A bitter turf war between China's two most important financial regulators is hampering policy co-ordination just as the country's debt-laden financial system is starting to show signs of real strain.
The China Banking Regulatory Commission and the People's Bank of China, the central bank, have always been rivals, but now rising tensions are obstructing reforms and efforts to tackle risks in the financial sector, according to officials from both agencies.
From the outside, the Chinese system can often look like a monolithic structure but the various arms of the bureaucracy are often engaged in vicious institutional battles that can delay or even hamstring policy.
In just one example of how rancorous the split has become, several people familiar with the matter say a Financial Stability Council chaired by the PBoC and including the heads of the main financial regulatory bodies has met just once since it was established last August.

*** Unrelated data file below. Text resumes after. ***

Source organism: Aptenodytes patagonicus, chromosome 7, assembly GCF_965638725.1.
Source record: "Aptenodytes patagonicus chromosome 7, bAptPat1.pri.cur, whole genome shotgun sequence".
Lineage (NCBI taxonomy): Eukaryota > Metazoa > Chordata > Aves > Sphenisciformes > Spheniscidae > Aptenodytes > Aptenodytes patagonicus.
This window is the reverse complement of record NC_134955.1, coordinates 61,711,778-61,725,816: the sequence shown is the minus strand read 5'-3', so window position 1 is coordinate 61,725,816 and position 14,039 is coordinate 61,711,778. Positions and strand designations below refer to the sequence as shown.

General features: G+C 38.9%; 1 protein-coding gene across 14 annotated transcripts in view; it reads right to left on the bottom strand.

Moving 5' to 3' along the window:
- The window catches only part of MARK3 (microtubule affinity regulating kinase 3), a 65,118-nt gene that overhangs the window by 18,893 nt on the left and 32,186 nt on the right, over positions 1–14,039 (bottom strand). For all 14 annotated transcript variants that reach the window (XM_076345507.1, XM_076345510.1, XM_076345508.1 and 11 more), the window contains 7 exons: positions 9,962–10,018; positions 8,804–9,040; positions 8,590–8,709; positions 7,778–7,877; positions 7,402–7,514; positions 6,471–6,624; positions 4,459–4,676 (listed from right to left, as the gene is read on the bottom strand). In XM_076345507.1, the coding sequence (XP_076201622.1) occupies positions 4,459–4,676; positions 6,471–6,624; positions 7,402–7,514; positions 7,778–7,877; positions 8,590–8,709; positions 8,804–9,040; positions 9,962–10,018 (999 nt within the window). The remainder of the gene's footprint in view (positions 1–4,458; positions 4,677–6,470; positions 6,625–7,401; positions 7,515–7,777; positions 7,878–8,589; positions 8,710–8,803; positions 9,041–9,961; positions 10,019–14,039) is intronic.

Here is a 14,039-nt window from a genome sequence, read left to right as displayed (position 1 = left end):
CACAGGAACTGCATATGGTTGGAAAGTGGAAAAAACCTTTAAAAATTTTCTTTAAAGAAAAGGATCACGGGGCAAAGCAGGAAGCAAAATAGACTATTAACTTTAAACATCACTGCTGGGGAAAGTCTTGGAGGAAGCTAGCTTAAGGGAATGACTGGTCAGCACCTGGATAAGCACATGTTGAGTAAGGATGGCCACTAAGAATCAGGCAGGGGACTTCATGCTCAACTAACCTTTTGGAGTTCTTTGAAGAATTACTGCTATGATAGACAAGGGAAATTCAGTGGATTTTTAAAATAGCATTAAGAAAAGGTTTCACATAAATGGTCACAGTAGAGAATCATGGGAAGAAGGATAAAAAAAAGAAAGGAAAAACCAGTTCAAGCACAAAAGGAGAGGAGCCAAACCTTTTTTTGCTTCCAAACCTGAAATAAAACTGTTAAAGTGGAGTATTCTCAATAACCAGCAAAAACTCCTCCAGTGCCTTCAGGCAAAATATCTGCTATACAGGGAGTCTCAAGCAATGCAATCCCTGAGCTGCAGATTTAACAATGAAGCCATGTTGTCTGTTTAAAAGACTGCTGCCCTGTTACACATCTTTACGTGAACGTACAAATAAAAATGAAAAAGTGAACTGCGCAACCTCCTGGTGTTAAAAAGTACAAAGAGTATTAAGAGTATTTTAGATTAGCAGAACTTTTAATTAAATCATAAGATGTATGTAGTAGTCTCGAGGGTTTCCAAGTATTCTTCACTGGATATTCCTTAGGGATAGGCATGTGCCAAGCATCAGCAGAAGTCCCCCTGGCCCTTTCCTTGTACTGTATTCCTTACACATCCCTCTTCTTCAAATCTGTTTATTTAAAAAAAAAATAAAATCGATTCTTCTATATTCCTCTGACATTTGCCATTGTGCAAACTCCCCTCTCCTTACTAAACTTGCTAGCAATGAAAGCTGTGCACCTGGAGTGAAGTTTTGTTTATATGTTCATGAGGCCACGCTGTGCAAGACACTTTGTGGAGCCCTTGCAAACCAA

The row comes after several high-profile defaults in recent weeks including the first ever public domestic bond default in modern history and a small bank run in eastern China.
The council has not been able to meet because of opposition from the CBRC, which has vehemently objected to what it sees as a power grab by the PBoC.